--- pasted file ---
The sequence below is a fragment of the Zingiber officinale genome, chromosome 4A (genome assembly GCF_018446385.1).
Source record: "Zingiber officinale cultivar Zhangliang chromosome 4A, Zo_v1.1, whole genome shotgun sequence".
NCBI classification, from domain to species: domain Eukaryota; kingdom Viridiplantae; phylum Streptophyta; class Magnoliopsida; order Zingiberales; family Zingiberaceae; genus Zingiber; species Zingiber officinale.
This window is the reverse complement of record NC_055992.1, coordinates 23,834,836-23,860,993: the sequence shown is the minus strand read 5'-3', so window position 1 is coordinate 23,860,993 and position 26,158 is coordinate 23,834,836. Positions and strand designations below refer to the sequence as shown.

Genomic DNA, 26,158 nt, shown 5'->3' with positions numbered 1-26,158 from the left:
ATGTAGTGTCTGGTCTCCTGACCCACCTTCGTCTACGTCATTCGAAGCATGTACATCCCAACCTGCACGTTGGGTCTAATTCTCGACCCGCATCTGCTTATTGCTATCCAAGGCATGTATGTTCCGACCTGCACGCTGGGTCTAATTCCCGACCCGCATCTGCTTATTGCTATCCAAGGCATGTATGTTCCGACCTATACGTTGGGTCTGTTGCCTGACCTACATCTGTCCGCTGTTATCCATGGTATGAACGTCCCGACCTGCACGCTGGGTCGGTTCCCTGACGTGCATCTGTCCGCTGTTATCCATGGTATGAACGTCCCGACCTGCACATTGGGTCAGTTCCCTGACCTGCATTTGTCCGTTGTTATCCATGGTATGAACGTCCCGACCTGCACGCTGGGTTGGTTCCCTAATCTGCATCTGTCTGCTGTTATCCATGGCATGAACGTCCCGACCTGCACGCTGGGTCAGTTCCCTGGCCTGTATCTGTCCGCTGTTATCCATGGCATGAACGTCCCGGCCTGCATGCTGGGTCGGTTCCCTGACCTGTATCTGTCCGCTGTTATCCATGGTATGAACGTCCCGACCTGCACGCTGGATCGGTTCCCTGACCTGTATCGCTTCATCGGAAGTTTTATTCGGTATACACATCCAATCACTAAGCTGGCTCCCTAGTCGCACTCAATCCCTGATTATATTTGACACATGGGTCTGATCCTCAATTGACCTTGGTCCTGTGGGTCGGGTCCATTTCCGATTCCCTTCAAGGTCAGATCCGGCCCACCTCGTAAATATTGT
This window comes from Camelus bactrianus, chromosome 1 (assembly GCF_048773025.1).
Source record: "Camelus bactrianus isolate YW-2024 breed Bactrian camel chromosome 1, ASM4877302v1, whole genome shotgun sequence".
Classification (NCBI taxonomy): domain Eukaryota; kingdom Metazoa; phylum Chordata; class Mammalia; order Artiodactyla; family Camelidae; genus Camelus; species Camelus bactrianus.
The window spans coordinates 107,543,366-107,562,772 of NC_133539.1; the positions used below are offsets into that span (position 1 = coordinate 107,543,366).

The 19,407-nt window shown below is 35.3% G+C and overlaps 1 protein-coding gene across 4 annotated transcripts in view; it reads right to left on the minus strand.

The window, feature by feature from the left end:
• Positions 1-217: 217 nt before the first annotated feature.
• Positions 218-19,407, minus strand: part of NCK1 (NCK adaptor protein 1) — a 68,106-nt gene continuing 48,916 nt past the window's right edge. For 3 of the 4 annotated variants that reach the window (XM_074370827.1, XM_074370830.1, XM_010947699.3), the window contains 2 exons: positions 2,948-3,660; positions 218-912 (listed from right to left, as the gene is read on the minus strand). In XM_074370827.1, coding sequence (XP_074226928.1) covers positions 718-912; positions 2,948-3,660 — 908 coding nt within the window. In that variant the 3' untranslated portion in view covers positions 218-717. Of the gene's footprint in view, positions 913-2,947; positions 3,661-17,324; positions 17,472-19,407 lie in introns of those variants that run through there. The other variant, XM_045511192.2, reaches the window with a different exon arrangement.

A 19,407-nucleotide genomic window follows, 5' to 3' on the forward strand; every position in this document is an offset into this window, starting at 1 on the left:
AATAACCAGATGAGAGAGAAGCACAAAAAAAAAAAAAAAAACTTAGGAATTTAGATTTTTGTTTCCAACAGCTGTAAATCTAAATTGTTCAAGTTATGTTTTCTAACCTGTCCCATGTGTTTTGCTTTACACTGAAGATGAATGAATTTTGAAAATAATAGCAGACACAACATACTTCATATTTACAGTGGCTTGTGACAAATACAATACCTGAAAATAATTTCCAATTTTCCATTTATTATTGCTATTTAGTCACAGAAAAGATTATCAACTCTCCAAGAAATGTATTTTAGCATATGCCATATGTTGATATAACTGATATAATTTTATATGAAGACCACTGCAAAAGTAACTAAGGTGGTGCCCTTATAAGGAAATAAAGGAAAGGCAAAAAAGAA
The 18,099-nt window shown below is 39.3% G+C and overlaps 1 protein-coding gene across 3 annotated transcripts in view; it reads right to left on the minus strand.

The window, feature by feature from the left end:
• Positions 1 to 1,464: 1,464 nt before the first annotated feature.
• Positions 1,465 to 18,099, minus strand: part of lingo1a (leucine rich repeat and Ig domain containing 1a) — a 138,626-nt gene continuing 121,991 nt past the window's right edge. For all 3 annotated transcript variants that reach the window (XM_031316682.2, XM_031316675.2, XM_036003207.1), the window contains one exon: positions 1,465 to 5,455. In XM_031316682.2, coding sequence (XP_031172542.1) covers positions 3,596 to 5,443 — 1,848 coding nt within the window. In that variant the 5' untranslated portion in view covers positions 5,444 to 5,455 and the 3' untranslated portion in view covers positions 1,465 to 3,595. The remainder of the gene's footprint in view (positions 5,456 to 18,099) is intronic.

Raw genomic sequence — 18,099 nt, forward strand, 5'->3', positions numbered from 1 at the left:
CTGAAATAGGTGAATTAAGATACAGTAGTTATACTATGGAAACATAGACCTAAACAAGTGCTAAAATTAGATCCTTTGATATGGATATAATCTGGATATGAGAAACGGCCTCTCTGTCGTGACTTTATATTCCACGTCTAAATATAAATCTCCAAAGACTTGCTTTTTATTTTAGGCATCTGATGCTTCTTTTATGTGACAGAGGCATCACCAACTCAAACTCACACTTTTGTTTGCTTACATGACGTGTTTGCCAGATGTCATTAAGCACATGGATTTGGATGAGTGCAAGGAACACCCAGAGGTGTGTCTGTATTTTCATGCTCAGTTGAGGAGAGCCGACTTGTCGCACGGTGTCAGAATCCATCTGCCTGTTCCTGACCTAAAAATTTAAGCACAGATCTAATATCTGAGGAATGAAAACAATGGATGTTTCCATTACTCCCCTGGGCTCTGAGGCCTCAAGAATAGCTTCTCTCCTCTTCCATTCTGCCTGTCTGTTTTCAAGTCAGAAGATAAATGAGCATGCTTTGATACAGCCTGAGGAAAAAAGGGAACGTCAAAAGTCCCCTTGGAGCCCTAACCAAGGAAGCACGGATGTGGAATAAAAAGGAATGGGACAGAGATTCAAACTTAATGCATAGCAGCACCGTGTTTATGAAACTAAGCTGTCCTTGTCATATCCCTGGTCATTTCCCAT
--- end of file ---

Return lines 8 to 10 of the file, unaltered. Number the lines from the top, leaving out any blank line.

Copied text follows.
Source record: "Camelus bactrianus isolate YW-2024 breed Bactrian camel chromosome 1, ASM4877302v1, whole genome shotgun sequence".
Classification (NCBI taxonomy): domain Eukaryota; kingdom Metazoa; phylum Chordata; class Mammalia; order Artiodactyla; family Camelidae; genus Camelus; species Camelus bactrianus.
The window spans coordinates 107,543,366-107,562,772 of NC_133539.1; the positions used below are offsets into that span (position 1 = coordinate 107,543,366).